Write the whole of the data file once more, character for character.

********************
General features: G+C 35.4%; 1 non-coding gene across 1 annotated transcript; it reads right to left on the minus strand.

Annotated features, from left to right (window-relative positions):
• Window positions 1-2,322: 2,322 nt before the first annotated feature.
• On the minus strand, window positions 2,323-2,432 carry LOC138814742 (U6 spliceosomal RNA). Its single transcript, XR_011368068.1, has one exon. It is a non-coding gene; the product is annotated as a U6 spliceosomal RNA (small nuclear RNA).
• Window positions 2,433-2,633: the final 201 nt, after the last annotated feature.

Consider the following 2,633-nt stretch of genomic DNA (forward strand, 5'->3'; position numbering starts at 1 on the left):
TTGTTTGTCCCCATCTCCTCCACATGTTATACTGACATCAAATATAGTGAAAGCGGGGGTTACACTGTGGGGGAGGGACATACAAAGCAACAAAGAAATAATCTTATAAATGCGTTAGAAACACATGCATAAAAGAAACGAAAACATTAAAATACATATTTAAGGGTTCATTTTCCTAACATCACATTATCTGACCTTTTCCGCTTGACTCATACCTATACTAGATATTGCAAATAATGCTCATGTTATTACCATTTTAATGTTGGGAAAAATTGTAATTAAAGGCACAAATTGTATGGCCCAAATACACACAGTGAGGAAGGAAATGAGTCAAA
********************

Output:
General features: G+C 35.4%; 1 non-coding gene across 1 annotated transcript; it reads right to left on the minus strand.

Annotated features, from left to right (window-relative positions):
• Window positions 1-2,322: 2,322 nt before the first annotated feature.
• On the minus strand, window positions 2,323-2,432 carry LOC138814742 (U6 spliceosomal RNA). Its single transcript, XR_011368068.1, has one exon. It is a non-coding gene; the product is annotated as a U6 spliceosomal RNA (small nuclear RNA).
• Window positions 2,433-2,633: the final 201 nt, after the last annotated feature.

Consider the following 2,633-nt stretch of genomic DNA (forward strand, 5'->3'; position numbering starts at 1 on the left):
TTGTTTGTCCCCATCTCCTCCACATGTTATACTGACATCAAATATAGTGAAAGCGGGGGTTACACTGTGGGGGAGGGACATACAAAGCAACAAAGAAATAATCTTATAAATGCGTTAGAAACACATGCATAAAAGAAACGAAAACATTAAAATACATATTTAAGGGTTCATTTTCCTAACATCACATTATCTGACCTTTTCCGCTTGACTCATACCTATACTAGATATTGCAAATAATGCTCATGTTATTACCATTTTAATGTTGGGAAAAATTGTAATTAAAGGCACAAATTGTATGGCCCAAATACACACAGTGAGGAAGGAAATGAGTCAAA